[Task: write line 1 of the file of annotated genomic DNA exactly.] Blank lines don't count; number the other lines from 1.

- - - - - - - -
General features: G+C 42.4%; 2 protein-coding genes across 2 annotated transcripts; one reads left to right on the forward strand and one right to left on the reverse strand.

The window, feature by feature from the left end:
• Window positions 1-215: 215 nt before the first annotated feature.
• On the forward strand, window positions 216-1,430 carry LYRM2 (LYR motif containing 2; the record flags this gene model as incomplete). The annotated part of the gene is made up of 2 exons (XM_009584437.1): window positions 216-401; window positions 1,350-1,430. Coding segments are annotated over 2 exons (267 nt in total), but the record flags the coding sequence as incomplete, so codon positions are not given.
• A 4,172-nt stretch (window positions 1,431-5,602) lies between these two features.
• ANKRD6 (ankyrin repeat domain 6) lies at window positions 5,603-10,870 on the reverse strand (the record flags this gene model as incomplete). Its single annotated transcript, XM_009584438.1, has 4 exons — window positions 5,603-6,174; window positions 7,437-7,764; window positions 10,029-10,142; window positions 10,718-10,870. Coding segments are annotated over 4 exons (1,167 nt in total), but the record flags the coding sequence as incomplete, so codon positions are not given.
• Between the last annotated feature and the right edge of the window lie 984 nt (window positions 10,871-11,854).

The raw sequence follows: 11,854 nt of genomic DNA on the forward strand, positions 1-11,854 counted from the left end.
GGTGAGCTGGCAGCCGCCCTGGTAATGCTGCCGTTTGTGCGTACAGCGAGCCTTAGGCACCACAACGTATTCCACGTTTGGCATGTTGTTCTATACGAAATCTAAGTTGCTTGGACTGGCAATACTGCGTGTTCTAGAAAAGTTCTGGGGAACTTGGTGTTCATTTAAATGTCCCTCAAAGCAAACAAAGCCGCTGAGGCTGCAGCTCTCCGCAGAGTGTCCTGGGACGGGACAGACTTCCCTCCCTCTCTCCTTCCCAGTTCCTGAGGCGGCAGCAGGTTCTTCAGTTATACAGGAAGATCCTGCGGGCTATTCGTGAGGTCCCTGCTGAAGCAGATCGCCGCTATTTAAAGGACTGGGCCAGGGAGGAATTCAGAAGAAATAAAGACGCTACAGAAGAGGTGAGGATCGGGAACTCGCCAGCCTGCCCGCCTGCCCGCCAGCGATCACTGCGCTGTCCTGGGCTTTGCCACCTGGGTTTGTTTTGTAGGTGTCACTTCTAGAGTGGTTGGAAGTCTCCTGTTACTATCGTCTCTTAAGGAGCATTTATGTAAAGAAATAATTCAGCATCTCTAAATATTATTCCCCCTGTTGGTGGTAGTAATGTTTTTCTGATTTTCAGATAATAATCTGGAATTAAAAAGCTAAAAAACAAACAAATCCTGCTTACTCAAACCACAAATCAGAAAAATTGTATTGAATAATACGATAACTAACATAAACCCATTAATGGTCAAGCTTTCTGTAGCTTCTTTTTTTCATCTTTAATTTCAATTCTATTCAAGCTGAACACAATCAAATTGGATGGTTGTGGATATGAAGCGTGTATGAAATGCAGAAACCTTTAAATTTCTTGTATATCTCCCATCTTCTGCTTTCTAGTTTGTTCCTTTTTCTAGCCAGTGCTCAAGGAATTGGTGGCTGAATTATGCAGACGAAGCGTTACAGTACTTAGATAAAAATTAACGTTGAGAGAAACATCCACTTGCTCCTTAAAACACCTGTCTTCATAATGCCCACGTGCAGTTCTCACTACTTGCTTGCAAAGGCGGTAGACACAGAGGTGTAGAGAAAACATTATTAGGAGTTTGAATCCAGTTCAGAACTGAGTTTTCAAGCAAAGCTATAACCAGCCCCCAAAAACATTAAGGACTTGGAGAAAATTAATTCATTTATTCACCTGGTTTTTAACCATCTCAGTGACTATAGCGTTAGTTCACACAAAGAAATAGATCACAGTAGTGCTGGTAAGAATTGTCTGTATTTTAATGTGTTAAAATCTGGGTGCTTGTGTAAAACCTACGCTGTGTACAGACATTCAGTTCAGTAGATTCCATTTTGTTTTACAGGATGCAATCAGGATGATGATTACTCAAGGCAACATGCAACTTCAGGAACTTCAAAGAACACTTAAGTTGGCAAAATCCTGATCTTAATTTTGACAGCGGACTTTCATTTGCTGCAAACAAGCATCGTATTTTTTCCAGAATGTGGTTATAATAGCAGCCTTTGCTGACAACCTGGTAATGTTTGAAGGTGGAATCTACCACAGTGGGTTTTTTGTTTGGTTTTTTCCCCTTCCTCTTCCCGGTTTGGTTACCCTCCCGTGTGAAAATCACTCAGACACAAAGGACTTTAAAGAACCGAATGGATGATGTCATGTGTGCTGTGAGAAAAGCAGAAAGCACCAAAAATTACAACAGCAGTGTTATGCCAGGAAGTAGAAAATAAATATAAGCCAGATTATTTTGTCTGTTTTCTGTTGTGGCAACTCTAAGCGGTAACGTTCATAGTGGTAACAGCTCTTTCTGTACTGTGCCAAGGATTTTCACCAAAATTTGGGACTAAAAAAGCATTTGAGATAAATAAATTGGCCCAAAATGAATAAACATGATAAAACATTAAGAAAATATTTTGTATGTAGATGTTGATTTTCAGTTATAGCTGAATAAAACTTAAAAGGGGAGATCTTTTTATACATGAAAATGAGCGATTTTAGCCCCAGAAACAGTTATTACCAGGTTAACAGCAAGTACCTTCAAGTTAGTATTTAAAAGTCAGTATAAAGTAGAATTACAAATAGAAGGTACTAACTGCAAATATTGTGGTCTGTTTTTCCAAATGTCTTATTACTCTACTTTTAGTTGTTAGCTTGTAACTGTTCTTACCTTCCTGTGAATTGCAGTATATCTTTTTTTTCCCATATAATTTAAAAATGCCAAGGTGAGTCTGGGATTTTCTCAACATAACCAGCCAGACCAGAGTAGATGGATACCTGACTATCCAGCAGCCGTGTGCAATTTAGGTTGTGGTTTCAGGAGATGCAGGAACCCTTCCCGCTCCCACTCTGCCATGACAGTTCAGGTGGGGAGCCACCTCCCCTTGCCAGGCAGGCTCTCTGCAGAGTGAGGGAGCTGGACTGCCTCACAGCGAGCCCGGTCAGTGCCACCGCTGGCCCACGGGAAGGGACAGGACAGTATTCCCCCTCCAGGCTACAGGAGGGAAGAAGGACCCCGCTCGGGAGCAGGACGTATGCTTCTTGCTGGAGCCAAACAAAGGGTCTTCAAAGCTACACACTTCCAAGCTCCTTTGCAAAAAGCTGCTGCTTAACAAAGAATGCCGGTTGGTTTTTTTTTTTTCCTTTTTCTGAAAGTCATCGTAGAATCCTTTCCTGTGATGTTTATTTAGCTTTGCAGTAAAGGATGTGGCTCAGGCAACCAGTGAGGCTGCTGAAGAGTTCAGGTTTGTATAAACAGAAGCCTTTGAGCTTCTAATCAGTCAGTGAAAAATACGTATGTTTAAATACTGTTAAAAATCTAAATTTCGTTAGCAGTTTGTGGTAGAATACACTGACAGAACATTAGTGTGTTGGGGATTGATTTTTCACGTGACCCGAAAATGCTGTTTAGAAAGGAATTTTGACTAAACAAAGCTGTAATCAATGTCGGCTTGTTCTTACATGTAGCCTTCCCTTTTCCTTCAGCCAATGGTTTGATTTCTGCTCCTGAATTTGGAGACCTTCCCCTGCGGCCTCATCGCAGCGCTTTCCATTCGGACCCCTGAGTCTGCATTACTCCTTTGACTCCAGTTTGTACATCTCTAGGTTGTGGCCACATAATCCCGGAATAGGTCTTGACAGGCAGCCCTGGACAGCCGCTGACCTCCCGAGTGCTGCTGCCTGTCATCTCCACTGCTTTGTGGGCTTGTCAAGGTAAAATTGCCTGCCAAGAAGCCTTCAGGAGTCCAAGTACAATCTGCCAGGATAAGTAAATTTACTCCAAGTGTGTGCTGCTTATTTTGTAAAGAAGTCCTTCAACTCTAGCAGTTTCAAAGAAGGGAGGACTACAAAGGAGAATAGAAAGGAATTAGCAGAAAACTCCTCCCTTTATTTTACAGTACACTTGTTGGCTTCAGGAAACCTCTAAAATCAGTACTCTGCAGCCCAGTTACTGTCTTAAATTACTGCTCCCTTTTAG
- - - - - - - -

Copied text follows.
General features: G+C 42.4%; 2 protein-coding genes across 2 annotated transcripts; one reads left to right on the forward strand and one right to left on the reverse strand.